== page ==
One of the most frequent questions we are asked at the moment about supply chain compliance is about the conflict between a company’s obligation to make money for its shareholders and its wish to do the right thing.
Are directors allowed under UK law to look beyond the numbers?
Under UK law, companies have a number of specific obligations in exchange for the privilege of limited liability. Some of these obligations are set out by law and a company can also set out additional rules in its Memorandum of Association. A company can also set out its objects in the company’s Articles – if it does not do that, then under s.31 of the Companies Act 2006 its objects are unrestricted.
One of the general obligations on the directors of a company is to look after the interests of its shareholders (or members). Whilst it is sometimes said that there is an obligation to “maximise shareholder value” these words don’t actually appear in Companies Act 2006 which governs how limited companies run.
What about other responsibilities?
Under s.172 of the Companies Act 2006, directors can look beyond pure profit to promote the success of the company. S.172 says:
“Duty to promote the success of the company:
(1) A director of a company must act in the way he considers, in good faith, would be most likely to promote the success of the company for the benefit of its members as a whole, and in doing so have regard (amongst other matters) to—
- the likely consequences of any decision in the long term,
- the interests of the company’s employees,
- the need to foster the company’s business relationships with suppliers, customers and others,
- the impact of the company’s operations on the community and the environment,
- the desirability of the company maintaining a reputation for high standards of business conduct, and
- the need to act fairly as between members of the company.”
As a general rule then, the directors of a company should look beyond pure profit and they can look at supply chain compliance issues and the impact of the company’s operations on the community and the environment.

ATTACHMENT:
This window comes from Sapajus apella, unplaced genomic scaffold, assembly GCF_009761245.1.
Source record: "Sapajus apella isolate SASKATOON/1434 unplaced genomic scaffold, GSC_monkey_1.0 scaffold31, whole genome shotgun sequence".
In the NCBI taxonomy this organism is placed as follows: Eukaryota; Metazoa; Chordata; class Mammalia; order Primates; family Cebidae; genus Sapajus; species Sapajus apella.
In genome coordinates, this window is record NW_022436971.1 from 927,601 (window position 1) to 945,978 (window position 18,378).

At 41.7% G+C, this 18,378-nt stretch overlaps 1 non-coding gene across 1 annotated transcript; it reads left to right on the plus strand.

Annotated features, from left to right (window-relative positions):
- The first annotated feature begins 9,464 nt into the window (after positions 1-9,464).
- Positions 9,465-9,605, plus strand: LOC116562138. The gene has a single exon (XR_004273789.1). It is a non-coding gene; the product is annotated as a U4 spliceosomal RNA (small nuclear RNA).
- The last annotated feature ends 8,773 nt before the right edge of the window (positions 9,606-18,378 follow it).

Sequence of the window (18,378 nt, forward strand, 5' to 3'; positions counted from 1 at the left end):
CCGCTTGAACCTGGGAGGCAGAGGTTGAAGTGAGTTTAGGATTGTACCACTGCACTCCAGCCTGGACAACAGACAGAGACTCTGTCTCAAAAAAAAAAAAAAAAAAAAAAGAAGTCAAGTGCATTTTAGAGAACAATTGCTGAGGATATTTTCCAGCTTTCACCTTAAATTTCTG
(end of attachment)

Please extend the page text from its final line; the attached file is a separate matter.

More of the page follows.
For most organisations investigating its supply chain is then permitted, and even required since the company will want to maintain a reputation for high standards of business conduct and it will want to look at the impact of its operations on the community and the environment. The consequences of focusing just on the bottom line are apparent from recent events such as the concerns about supply chains and China (see https://bit.ly/parlchina) as well as the reputational issues companies have suffered over environmental concerns, working practices and corporate social responsibility. Whilst these issues can hit profits and share price too recent incidents have shown a need for those running companies to carefully think through the impact their organisation has on the world around it.
There is more information about this and other supply chain related topics on our website at https://www.corderycompliance.com/news/. You can find out more about the work we do here https://www.corderycompliance.com/how-we-help/. You can find out more about our board training here https://www.corderycompliance.com/solutions/board-onboard/.
For more information please contact André Bywater or Jonathan Armstrong who are commercial lawyers with Cordery in London where their focus is on compliance issues.
|Jonathan Armstrong, Cordery, Lexis House, 30 Farringdon Street, London, EC4A 4HH||André Bywater, Cordery, Lexis House, 30 Farringdon Street, London, EC4A 4HH|
|Office: +44 (0)207 075 1784||Office: +44 (0)207 075 1785|